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Fri Nov 30, 2012, 03:39 PM

Pertussis Immunity May Wane, But Vaccine Still Offers Protection

http://shotofprevention.com/2012/11/30/pertussis-immunity-may-wane-but-vaccine-still-offers-protection/

"...

So, why vaccinate?

Well, despite the apparent limitations of the vaccination, receiving a vaccine that may only be 71% effective five years after receiving it is still better than not vaccinating, having 0% chance of protection and relying on a decreasing level of community immunity.

Consider thisÖif your child contracts pertussis, one of three things may happen:

1) Your child suffers with symptoms, but eventually recovers.
2) Your child suffers with symptoms, and eventually recovers with health issues or permanent disabilities.
3) Your child suffers with symptoms, and eventually succumbs to this dangerous disease.

While most parents want to believe that their child would be the one to make a complete recovery, isnít it better to try to reduce the risk of contracting pertussis in the first place by ensuring your child is vaccinated?

..."



FYI...

5 replies, 656 views

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Arrow 5 replies Author Time Post
Reply Pertussis Immunity May Wane, But Vaccine Still Offers Protection (Original post)
HuckleB Nov 2012 OP
thereismore Nov 2012 #1
HuckleB Nov 2012 #2
Chemisse Nov 2012 #3
SheilaT Dec 2012 #4
xchrom Dec 2012 #5

Response to HuckleB (Original post)

Fri Nov 30, 2012, 03:44 PM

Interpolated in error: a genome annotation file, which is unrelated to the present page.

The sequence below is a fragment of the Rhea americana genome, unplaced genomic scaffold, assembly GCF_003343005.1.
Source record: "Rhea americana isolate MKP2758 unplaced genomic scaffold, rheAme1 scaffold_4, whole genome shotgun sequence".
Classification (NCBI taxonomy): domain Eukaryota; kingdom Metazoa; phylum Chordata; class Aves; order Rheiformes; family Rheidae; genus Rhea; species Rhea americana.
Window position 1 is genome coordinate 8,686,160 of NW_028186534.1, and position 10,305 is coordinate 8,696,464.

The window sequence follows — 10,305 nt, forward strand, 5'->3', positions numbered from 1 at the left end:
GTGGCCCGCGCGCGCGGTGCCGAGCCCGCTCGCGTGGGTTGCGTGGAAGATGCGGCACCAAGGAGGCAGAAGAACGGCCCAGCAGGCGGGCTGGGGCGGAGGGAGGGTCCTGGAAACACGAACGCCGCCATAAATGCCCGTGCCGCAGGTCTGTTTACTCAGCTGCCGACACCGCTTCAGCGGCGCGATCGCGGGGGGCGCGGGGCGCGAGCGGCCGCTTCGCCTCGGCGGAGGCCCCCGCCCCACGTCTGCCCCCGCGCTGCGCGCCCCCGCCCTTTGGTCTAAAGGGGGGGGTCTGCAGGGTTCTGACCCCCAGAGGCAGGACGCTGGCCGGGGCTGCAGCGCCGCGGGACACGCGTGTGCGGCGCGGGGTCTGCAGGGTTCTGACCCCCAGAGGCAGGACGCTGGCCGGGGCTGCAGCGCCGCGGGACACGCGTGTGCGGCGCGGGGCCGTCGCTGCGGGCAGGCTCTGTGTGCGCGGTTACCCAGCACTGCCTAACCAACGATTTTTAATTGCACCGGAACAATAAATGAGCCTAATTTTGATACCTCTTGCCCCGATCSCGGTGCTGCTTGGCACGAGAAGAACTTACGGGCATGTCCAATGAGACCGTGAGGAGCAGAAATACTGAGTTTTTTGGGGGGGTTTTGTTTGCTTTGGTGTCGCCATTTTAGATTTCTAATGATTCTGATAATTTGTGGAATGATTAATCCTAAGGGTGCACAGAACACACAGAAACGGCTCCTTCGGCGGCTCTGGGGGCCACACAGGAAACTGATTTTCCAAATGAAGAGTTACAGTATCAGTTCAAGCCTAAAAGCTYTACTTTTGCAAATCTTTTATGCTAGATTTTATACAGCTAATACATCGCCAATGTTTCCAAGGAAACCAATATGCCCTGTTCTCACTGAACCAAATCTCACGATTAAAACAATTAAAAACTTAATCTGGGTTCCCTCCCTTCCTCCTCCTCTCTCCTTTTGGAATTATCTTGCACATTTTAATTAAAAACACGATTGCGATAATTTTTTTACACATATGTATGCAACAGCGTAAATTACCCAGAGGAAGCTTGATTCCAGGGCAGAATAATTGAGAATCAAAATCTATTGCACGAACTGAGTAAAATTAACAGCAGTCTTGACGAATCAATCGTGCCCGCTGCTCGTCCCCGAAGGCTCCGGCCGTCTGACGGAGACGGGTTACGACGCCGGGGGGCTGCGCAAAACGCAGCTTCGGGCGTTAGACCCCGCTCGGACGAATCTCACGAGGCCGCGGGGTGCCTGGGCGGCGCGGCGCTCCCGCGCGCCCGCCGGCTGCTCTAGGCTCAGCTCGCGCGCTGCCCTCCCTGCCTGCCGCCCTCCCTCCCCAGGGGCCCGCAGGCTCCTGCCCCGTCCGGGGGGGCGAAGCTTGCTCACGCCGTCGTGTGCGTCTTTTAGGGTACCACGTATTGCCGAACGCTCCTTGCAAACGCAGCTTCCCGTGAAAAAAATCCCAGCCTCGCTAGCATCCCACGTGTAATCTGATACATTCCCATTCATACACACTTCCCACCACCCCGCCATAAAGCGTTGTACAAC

1. Only immunocompromised people have 0% chance of protection against B. pertussis.

Not getting a vaccine is not equal to having 0% protection.

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Response to thereismore (Reply #1)

Fri Nov 30, 2012, 04:11 PM

2. Yes, and that is such an important point.

Er, wait.



(Of course, even immunocompromised folks still have an immune system, just not a fully functioning one.)

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Response to HuckleB (Original post)

Fri Nov 30, 2012, 07:15 PM

3. If infants are in the most danger

Maybe new parents and caretakers should receive boosters of this every ten years along with the tetanus shots.

Or they might want to reconsider the new formula.

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Response to Chemisse (Reply #3)

Sat Dec 1, 2012, 01:35 AM

4. A couple of years ago I

needed a tetanus booster, knowing it had been at least 10 years since my last one. I was given a DPT shot, although if I understood correctly, it was formulated somewhat differently for an adult, compared to the shot given a kid.

A might be totally wrong about that. Perhaps there's only one kind of DPT shot.

As for residual immunity from long-ago vaccines, I recall reading somewhere that in the last outbreak of smallpox in this country, which was in 1948 I think, there was evidence that smallpox vaccinations given as long as 50 years earlier still conveyed protection. Similar kind of thing.

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Response to HuckleB (Original post)

Sat Dec 1, 2012, 06:27 AM

5. du rec. nt

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